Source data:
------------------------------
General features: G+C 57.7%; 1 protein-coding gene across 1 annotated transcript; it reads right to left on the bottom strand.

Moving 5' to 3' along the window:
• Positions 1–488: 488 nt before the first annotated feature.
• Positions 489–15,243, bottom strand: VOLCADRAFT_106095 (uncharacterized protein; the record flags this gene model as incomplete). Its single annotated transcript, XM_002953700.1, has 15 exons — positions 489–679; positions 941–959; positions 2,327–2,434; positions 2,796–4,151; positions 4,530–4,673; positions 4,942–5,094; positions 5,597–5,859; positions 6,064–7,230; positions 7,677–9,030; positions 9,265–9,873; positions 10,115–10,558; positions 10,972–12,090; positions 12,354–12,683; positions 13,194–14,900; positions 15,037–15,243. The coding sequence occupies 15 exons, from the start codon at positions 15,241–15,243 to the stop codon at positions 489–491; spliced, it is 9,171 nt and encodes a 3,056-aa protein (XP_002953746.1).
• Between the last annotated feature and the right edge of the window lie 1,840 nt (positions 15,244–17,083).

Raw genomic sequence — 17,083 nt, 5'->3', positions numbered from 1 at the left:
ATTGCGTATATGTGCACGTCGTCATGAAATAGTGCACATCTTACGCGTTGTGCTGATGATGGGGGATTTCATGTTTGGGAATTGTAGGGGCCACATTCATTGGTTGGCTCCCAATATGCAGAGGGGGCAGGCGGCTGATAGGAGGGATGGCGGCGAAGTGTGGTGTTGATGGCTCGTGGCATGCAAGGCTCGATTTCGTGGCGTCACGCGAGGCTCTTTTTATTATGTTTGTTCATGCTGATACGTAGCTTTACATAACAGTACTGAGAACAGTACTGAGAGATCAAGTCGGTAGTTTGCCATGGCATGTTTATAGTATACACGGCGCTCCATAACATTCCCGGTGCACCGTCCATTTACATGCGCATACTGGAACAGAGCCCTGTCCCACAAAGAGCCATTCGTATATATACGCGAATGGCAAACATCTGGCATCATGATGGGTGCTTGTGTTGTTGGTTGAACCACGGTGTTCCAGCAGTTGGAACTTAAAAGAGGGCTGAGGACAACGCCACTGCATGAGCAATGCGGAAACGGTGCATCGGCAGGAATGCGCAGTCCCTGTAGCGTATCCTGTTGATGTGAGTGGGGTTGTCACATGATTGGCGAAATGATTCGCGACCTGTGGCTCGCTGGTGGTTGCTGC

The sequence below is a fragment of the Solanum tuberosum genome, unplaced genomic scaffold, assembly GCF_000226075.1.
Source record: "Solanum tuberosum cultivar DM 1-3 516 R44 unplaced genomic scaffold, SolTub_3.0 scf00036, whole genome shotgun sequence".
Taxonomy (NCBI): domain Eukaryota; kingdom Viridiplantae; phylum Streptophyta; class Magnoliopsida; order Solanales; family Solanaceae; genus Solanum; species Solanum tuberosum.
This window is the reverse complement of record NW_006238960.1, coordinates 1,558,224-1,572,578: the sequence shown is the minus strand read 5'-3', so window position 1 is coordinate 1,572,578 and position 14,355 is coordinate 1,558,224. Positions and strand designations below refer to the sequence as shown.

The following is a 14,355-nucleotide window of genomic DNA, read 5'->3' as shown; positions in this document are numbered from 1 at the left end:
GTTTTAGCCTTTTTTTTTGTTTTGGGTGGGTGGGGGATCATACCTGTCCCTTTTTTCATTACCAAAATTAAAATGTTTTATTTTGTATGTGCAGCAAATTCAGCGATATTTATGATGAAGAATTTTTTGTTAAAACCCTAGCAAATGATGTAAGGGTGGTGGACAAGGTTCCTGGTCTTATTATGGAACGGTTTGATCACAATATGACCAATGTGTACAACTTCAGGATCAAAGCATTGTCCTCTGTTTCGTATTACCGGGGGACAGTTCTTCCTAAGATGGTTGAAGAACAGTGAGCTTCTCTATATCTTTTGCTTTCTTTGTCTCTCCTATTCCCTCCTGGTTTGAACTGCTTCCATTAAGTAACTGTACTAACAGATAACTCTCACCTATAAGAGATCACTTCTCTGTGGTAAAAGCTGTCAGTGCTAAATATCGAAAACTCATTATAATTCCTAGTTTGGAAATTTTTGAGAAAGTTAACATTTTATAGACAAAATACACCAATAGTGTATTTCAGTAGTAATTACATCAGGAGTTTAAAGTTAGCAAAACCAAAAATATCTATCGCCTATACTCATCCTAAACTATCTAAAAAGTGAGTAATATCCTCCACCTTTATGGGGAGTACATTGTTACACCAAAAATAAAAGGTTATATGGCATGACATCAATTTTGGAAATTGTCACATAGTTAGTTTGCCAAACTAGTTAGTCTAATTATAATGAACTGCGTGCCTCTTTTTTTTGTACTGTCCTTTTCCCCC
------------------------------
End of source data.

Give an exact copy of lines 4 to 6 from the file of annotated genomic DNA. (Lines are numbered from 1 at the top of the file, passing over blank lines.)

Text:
• Positions 489–15,243, bottom strand: VOLCADRAFT_106095 (uncharacterized protein; the record flags this gene model as incomplete). Its single annotated transcript, XM_002953700.1, has 15 exons — positions 489–679; positions 941–959; positions 2,327–2,434; positions 2,796–4,151; positions 4,530–4,673; positions 4,942–5,094; positions 5,597–5,859; positions 6,064–7,230; positions 7,677–9,030; positions 9,265–9,873; positions 10,115–10,558; positions 10,972–12,090; positions 12,354–12,683; positions 13,194–14,900; positions 15,037–15,243. The coding sequence occupies 15 exons, from the start codon at positions 15,241–15,243 to the stop codon at positions 489–491; spliced, it is 9,171 nt and encodes a 3,056-aa protein (XP_002953746.1).
• Between the last annotated feature and the right edge of the window lie 1,840 nt (positions 15,244–17,083).

Raw genomic sequence — 17,083 nt, 5'->3', positions numbered from 1 at the left: